Religion and Child Development

The assault on Christianity and really religion, in general, continues to come from the atheists who run the science community. This time it comes from from the quasi-scientific sociologists.  Sociologists from the University of Texas at San Antonio have recently released a study that makes some very interesting claims about what religion does for children as they grow up. This is part of a broader atheistic push to classify religion as somehow negative for children, following on the heels of atheistic quasi-high priest Richard Dawkins.  This article will evaluate the claims of this study and attempt to separate fact from fiction.

In this study, published in a peer-reviewed journal, the authors tested third-grade students from a national sample.  This sample was examined to determine how frequently the parents discussed religion with their children, fought over religion, and how often they attended religious services.   These factors were then compared against how well adjusted psychologically and socially the third-grade students were. Based on this analysis, the researchers concluded that religious factors positively influenced how third-grade students interacted with their peers, as well as their own mental state.  However, the researchers also stated that reading, science, and math skills were negatively correlated with the third grader’s religious backgrounds.  Let’s break these results down.

First of all, it is hardly surprising that religion is positively correlated to being well adapted psychologically and socially. Man was made to have a relationship with God.  While they can substitute a false deity for the true God, being without any religious affiliation does tend to cause some issues with social and psychological interactions.  This may also explain why some atheists on the internet are so toxic.  However, since the survey does not specify exact religion or denomination of the children so it is impossible to make specific determinations about which religions make a positive impact and how much of an impact they make. However, the one universal across all religions is parents arguing over religion negatively impacts the child’s social and psychological development. Something to keep in mind for anyone who is single and reading this.

The findings that religion hinders growth in science, reading and math are equally unsurprising given the people performing the study. However, let’s break down the results. The strongest correlation in their study is that religion has a negative influence on the ability to learn math, with science and reading trailing behind it.  Because the study does not specify denominations or religions, it could be that the reading issue is due to religions like Islam, which do not prioritize education for women, which might lead to Islamic female students not prioritizing reading or any other form of education. With science, this could be part of the issue, but a further issue could be how they define science.  Since evolution is likely part of the science curriculum, even at this low level, it is possible both Muslims and evangelical Christian children are deliberately choosing answers which are both religiously and scientifically correct, but which are not accepted by the ruling paradigm.  This would lead to their scores being lower when graded for science, despite being factually correct.  Math seems less likely, but, again, we are not looking at data broken down by religious groups so it’s hard to make a definitive case for why this sample gave such a strong negative correlation between math and religion. I suspect there is either sampling bias, or some editing of the numbers in play because most of the great mathematicians of history were devout Christians and or Muslims. The Muslim world, in particular, was influential in the formation of numerous math fields, particularly algebra.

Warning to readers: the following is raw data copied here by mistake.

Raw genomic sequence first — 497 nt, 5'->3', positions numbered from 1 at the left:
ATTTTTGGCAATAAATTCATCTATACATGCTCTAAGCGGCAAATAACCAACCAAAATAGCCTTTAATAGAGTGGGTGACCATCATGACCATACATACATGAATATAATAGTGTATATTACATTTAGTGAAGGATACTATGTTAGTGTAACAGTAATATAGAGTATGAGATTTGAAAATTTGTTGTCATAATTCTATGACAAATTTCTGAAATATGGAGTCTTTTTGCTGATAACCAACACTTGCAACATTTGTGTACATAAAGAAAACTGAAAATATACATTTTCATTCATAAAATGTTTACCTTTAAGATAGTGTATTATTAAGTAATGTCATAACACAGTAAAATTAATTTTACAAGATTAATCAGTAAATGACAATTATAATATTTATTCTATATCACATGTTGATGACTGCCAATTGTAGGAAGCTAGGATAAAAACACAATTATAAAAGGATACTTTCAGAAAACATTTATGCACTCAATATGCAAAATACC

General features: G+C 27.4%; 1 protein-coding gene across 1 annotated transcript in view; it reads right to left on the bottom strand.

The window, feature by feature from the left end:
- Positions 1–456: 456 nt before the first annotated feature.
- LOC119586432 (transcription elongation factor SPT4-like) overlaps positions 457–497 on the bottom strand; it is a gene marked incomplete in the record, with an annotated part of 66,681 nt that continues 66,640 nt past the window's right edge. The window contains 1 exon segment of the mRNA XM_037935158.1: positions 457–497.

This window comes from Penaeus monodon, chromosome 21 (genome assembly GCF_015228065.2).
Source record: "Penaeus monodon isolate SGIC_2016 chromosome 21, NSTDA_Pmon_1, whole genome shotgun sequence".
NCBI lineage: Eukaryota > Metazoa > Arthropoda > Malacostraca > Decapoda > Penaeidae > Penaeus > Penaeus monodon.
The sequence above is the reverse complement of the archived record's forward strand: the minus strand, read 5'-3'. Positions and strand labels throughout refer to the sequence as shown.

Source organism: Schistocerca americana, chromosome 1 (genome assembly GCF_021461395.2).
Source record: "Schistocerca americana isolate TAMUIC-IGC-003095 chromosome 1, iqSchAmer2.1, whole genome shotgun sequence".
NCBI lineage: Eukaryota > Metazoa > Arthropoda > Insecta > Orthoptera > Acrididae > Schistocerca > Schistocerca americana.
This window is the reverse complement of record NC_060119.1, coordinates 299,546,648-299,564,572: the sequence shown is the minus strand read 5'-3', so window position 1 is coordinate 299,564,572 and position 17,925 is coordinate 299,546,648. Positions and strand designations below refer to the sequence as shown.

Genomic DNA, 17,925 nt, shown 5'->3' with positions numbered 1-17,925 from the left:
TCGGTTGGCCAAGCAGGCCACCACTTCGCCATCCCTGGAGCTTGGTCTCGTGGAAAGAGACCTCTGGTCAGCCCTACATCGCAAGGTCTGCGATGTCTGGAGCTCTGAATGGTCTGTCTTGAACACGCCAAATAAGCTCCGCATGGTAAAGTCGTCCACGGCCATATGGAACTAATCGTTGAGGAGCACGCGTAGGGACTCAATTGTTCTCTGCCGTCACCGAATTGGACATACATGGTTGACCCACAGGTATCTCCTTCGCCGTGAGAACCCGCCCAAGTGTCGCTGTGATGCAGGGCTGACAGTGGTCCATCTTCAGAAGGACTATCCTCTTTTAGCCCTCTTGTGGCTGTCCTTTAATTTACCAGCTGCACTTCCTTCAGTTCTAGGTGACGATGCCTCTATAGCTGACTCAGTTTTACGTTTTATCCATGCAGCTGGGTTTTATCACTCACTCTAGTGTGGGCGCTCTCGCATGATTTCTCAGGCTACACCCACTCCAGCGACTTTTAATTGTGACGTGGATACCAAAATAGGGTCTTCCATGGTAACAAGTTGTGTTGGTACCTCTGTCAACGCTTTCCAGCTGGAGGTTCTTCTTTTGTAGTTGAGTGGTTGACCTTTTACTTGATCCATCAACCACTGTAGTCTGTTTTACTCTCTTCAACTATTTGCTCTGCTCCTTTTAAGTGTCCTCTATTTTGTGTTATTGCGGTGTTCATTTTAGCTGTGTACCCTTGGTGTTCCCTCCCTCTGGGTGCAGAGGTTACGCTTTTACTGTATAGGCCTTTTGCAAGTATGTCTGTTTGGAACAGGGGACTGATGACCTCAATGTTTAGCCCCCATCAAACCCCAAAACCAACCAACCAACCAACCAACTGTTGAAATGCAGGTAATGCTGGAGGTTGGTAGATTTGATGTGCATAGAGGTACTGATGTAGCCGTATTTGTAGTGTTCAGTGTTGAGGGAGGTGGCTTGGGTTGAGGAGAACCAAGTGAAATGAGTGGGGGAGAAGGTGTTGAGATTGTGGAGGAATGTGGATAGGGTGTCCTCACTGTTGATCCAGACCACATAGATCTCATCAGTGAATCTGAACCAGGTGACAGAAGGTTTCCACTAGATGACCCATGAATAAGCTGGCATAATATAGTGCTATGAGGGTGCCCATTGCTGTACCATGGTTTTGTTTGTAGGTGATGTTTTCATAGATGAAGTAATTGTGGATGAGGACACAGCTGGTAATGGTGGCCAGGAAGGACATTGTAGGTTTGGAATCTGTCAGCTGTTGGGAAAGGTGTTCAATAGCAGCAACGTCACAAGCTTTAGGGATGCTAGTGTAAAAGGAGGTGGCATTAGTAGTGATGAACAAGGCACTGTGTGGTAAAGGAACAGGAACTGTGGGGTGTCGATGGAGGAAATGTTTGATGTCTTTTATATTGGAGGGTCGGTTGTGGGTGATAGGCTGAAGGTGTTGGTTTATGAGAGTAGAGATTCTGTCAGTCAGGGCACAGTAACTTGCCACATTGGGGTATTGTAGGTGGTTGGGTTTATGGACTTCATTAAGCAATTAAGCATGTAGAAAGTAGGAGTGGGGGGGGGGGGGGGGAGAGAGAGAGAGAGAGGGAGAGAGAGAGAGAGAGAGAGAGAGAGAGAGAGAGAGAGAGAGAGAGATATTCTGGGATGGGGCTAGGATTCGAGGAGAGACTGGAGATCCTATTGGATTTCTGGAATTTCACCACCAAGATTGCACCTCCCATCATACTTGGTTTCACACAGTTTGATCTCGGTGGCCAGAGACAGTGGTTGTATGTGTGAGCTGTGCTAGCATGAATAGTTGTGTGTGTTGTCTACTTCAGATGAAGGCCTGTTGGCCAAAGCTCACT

This study is symptomatic of a larger overarching bias against religion in general and Christianity in particular in the mainstream sciences and academia. This is the case for a number of reasons, but most commonly because the vast majority of academia is composed of atheists, agnostics, and lip service Christians.  It is only natural that they would have an innate hostility to Christianity and other religions because, in their heart of hearts, they know there is a deity that they should be worshipping.  Because they are denying this truth, they do not want to be around people who affirm this truth, nor do they want to think that these people have logical arguments that support them.  Therefore they must belittle them at every opportunity, including turning out studies from within the echo chamber of academia that supports their claims, such as this one.


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